It’s not uncommon for a contractor to have a seemingly never-ending amount of work to do but a bank account that doesn’t seem to match. The truth is, many contractors simply don’t understand, or don’t pay enough attention to their cash flow. This can be a potentially damning mistake.
What is cash flow?
Boiled down to its bare minimum, cash flow is a measurement of the cash coming in and going out of a business over a time period. In equation format:
Cash In – Cash Out = Cash Flow
If you’re not taking the time to track your cash flow on a monthly basis, you’re likely putting your business at risk. Going on “gut feel” is a recipe for failure and there’s a graveyard of failed contracting businesses out there to back that statement up.
Fortunately, you don’t need to be a financial wizard to keep tabs on your cash flow, just the willingness to punch some numbers into a spreadsheet. We’ve put together a basic cashflow worksheet which you can download below to track your cash in and cash out to see precisely how your cash flow is looking. You can do this month to month and year to year so you can better manage your business’s finances.
How do you improve cash flow?
If you’re just taking the time to run your cash flow numbers and find yourself underwhelmed, don’t panic. There are a number of strategies you can employ to improve your cash flow.
- Use past cash flow data to create a realistic budget.
- Set up manageable payment plans for equipment.
- Always look for the best price on equipment and services, every penny adds up!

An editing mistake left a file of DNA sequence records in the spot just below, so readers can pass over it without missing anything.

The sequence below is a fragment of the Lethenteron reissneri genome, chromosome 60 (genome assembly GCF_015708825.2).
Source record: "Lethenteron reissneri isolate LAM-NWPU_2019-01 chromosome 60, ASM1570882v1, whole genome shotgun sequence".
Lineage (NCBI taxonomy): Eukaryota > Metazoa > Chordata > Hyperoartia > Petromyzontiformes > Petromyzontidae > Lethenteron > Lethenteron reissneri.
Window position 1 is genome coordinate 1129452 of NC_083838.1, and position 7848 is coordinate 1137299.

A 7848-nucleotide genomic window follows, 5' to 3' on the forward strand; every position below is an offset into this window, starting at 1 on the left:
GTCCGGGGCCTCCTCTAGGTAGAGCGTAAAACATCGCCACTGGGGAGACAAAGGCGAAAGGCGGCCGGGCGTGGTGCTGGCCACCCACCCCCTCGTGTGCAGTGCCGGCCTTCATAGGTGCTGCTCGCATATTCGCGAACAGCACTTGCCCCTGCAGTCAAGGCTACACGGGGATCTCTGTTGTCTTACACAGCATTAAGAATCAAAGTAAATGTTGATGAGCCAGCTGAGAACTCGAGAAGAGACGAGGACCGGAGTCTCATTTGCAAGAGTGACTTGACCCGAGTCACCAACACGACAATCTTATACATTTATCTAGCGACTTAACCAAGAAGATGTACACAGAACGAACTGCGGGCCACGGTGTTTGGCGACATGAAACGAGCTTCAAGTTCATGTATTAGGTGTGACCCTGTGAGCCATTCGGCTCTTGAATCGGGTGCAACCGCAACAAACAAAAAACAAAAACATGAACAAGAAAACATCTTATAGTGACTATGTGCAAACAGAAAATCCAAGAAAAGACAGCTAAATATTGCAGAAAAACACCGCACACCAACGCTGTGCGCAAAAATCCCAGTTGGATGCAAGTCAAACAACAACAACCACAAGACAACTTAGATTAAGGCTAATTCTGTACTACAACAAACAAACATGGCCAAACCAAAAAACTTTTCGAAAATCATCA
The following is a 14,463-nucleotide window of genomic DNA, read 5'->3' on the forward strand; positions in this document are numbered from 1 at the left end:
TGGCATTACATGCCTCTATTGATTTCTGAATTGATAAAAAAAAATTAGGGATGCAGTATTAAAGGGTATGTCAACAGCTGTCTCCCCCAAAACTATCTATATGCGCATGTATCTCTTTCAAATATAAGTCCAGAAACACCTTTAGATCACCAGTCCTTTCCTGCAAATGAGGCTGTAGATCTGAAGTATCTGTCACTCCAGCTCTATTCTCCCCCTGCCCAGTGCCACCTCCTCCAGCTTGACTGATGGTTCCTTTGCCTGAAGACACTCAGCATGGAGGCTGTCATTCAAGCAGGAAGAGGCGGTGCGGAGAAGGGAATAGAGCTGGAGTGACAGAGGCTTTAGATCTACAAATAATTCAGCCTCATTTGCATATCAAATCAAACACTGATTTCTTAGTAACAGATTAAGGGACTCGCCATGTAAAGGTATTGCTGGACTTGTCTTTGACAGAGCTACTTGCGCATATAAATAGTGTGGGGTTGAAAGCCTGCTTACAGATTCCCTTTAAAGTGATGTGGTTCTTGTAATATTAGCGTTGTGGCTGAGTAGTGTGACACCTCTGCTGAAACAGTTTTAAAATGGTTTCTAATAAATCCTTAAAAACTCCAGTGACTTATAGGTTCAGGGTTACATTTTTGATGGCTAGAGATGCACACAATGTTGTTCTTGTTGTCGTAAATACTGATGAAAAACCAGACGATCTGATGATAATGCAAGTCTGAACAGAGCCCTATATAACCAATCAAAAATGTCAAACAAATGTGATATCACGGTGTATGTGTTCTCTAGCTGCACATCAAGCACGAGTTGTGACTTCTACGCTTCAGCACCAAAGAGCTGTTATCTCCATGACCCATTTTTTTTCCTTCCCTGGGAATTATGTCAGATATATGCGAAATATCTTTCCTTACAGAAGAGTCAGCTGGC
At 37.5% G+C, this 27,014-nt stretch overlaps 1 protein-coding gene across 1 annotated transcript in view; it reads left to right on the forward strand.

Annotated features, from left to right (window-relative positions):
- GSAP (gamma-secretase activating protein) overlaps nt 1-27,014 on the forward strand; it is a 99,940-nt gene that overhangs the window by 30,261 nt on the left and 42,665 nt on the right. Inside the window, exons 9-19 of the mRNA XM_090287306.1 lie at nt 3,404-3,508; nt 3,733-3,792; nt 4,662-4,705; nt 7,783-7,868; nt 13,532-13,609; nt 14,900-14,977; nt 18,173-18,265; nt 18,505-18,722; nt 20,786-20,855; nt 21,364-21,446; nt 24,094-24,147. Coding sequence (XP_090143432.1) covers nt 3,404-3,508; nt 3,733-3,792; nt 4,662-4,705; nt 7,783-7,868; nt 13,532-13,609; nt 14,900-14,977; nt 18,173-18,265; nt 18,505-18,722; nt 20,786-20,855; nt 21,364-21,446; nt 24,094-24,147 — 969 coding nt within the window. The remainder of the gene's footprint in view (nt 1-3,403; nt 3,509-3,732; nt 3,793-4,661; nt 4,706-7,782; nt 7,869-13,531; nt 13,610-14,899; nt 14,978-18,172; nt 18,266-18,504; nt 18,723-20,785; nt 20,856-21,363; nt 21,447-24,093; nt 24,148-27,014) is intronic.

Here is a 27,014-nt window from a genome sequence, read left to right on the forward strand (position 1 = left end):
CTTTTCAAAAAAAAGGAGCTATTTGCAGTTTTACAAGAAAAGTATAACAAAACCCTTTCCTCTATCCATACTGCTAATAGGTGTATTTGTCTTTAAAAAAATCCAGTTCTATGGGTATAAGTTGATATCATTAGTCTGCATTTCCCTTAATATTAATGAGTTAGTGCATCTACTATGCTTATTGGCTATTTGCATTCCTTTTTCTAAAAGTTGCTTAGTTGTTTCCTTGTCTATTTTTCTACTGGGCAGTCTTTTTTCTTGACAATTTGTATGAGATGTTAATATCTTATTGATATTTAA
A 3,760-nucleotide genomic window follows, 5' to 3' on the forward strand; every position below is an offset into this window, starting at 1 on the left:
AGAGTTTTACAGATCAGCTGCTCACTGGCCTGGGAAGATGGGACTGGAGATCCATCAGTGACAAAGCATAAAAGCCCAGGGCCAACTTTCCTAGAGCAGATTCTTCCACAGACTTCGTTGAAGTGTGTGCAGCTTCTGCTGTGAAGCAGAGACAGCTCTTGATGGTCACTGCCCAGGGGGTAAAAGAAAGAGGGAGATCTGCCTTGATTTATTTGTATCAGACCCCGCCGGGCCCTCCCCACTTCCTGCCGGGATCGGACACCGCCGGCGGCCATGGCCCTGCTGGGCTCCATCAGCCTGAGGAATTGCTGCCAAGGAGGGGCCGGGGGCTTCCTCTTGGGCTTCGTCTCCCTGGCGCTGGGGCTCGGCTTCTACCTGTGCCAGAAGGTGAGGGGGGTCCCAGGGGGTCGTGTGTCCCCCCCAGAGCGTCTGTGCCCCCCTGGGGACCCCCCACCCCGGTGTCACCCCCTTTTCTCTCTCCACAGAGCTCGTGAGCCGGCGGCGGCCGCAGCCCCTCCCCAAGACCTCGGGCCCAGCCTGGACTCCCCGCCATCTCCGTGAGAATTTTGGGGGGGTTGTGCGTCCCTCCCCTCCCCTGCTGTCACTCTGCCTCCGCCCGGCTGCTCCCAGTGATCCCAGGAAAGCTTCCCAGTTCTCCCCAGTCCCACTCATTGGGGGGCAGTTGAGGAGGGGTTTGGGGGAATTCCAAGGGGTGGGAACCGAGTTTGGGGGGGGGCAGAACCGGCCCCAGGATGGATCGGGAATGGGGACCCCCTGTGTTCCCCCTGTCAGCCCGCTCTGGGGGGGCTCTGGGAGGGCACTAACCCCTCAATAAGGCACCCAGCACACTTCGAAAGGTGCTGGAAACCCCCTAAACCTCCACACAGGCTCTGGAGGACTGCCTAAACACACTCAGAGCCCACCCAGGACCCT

- Get paid on receipt. If your estimates let customers know that you expect payment on receipt, you should be leaving the job site with money in your bank account.
- Invoice ASAP. If you delay getting invoices to customers, they’re more likely to take their time when it comes to paying you.
- Remove barriers to payment. Do you accept credit cards? What about PayPal or Venmo? People have a number of ways to pay these days, so it’s important to be as flexible as possible when it comes to receiving payments. If you are, you’ll find yourself getting paid much more quickly.
- Use material vendors that will give you 30 to 60-day terms. Having longer terms on your payments will give you some extra flexibility when you need it.
- Require a down payment. Getting 30 to 50% upfront before you start a job can help you pay for material and other upfront costs.
- Use the right tools for the job. This doesn’t just pertain to the physical labor you may be doing but also managing your cash flow process. Adding an easy to use invoicing and estimating app like JobFLEX to your business helps you put the right processes into place to make sure your estimates are consistent and your invoicing is easy. Having a tool that makes these elements easy will ultimately help your bottom line.
More tips on managing your cash flow
At JobFLEX, we’re passionate about the topic of cash flow because we’re contractors ourselves. We’ve put together a veritable library of blog posts on the subject and we encourage you to check out some of our other resources on this topic.
- How an app can put a stop to late payments
- How smart contractors get paid
- How electronic signatures can improve your cash flow
- Strategies for improving cash flow
- Everything you need to know about payment terms
- How to deal with slow-paying customers
- Mobile invoicing tips
Have your own tips on managing cash flow?
If you’re a contractor that’s overcome your own struggles with cash flow, we’d love to hear your tips if we haven’t already covered it. Drop us a line and share your tips and we’ll give you credit in a future post!